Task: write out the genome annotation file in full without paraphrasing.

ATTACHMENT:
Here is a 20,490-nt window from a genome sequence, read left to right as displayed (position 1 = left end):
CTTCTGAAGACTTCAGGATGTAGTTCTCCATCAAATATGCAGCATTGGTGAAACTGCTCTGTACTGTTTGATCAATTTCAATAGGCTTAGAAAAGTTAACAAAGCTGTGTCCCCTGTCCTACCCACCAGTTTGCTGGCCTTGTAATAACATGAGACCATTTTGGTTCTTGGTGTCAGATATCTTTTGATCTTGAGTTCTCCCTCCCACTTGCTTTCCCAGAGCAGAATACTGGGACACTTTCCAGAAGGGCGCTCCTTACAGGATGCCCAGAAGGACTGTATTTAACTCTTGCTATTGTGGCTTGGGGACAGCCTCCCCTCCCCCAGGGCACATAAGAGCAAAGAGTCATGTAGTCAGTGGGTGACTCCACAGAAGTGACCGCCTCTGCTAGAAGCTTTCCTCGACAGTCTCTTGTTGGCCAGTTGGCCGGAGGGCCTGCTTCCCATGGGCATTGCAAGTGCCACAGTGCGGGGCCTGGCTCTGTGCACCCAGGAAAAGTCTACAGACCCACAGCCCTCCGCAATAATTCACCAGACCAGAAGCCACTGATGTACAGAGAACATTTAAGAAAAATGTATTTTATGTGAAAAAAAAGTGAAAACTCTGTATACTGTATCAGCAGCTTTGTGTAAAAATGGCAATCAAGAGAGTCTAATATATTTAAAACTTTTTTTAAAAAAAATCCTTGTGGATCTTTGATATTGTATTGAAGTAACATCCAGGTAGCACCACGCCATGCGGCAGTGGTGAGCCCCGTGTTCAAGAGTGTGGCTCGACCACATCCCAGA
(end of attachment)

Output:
Here is a 20,490-nt window from a genome sequence, read left to right as displayed (position 1 = left end):
CTTCTGAAGACTTCAGGATGTAGTTCTCCATCAAATATGCAGCATTGGTGAAACTGCTCTGTACTGTTTGATCAATTTCAATAGGCTTAGAAAAGTTAACAAAGCTGTGTCCCCTGTCCTACCCACCAGTTTGCTGGCCTTGTAATAACATGAGACCATTTTGGTTCTTGGTGTCAGATATCTTTTGATCTTGAGTTCTCCCTCCCACTTGCTTTCCCAGAGCAGAATACTGGGACACTTTCCAGAAGGGCGCTCCTTACAGGATGCCCAGAAGGACTGTATTTAACTCTTGCTATTGTGGCTTGGGGACAGCCTCCCCTCCCCCAGGGCACATAAGAGCAAAGAGTCATGTAGTCAGTGGGTGACTCCACAGAAGTGACCGCCTCTGCTAGAAGCTTTCCTCGACAGTCTCTTGTTGGCCAGTTGGCCGGAGGGCCTGCTTCCCATGGGCATTGCAAGTGCCACAGTGCGGGGCCTGGCTCTGTGCACCCAGGAAAAGTCTACAGACCCACAGCCCTCCGCAATAATTCACCAGACCAGAAGCCACTGATGTACAGAGAACATTTAAGAAAAATGTATTTTATGTGAAAAAAAAGTGAAAACTCTGTATACTGTATCAGCAGCTTTGTGTAAAAATGGCAATCAAGAGAGTCTAATATATTTAAAACTTTTTTTAAAAAAAATCCTTGTGGATCTTTGATATTGTATTGAAGTAACATCCAGGTAGCACCACGCCATGCGGCAGTGGTGAGCCCCGTGTTCAAGAGTGTGGCTCGACCACATCCCAGA